Life insurance is quite popular in the United States. According to the Insurance Information Institute, an estimated six in every 10 people in the country are covered by some type of life insurance policy.
Some individuals have held their policy for years, even decades. Many of these people may not even remember the exact details of their plan – they just pay their monthly premium and move on. That can be a problem.
The designated beneficiary
For many policyholders, the purpose of buying life insurance is to ensure a loved one is cared for long into the future. But things change. People divorce, find new partners, have children or see their wealth fluctuate.
A life insurance policy should routinely be reviewed in order to account for these changes – even if your estate plan is already robust. That is because beneficiary designations supersede whatever is written in a will.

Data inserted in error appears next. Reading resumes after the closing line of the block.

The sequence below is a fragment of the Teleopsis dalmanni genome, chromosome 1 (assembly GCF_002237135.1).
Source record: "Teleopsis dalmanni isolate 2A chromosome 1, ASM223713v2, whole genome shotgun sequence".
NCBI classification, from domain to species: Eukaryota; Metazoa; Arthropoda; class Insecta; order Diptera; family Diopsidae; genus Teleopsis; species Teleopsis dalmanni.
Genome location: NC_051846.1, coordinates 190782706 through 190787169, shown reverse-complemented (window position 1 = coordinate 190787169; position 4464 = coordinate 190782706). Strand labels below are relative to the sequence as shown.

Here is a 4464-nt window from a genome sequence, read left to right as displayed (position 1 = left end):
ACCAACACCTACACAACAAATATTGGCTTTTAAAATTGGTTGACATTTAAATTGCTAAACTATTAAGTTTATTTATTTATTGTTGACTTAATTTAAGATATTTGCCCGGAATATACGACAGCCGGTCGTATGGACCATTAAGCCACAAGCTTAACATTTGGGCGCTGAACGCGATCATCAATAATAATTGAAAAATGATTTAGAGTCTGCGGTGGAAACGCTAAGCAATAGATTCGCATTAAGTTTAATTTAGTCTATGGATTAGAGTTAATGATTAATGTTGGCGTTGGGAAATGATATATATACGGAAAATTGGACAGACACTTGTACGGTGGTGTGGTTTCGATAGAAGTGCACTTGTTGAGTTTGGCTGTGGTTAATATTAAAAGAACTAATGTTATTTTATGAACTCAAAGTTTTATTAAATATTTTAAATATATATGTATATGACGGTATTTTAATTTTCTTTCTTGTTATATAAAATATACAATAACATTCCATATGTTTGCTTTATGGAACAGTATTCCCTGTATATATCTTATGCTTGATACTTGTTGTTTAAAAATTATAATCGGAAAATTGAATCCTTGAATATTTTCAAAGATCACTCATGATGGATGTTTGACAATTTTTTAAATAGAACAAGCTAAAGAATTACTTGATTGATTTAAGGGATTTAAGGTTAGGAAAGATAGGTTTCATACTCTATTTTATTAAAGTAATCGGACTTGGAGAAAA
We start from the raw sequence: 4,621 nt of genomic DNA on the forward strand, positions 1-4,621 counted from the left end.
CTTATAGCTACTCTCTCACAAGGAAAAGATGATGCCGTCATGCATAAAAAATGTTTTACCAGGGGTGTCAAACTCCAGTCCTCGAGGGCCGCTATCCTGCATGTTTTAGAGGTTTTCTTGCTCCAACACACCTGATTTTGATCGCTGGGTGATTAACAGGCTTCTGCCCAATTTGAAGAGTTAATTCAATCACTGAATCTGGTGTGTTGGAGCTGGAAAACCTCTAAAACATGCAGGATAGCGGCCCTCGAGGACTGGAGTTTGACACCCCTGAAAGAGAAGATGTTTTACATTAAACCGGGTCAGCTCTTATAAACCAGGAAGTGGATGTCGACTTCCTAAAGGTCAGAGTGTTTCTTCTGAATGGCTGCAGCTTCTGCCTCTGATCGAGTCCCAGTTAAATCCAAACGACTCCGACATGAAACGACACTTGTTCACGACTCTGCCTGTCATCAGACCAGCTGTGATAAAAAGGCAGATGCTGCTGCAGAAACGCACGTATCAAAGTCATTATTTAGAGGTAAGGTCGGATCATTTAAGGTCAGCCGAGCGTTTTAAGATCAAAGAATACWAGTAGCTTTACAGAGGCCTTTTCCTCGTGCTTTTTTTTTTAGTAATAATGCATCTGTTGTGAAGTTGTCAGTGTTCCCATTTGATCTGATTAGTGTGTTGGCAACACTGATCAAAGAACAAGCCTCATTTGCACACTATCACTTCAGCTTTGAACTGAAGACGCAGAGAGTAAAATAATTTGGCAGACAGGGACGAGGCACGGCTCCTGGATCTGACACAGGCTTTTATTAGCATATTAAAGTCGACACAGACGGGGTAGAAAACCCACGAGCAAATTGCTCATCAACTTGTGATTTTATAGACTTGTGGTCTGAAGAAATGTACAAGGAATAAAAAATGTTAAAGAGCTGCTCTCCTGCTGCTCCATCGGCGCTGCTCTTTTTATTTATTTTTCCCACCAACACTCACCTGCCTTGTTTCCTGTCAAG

An outdated life insurance policy could result in an unintended benefits payout.
This problem is commonly seen among divorcees. One partner buys a life insurance policy and lists their spouse as the beneficiary. They later split up and the policyholder remarries, maybe even has a new child. Yet they forget to update the beneficiary on the plan.
This means, upon that person’s death, the benefits will immediately go to the former spouse. Their current partner, and potentially children, won’t receive any piece of it.
Reviewing and planning
When situations like those described above occur, loved ones have little recourse. The law does not consider the context of the situation. It is only concerned about whose name is listed as the beneficiary.
If you have taken the time to carefully craft an estate plan – one that ensures your partner, children and loved ones are taken care of financially – this type of simple oversight can be very damaging. By reviewing your life insurance policy regularly, you can catch this type of simple mistake and make a correction.
Then, you can be confident your life insurance plan actually reflects your life and your intentions.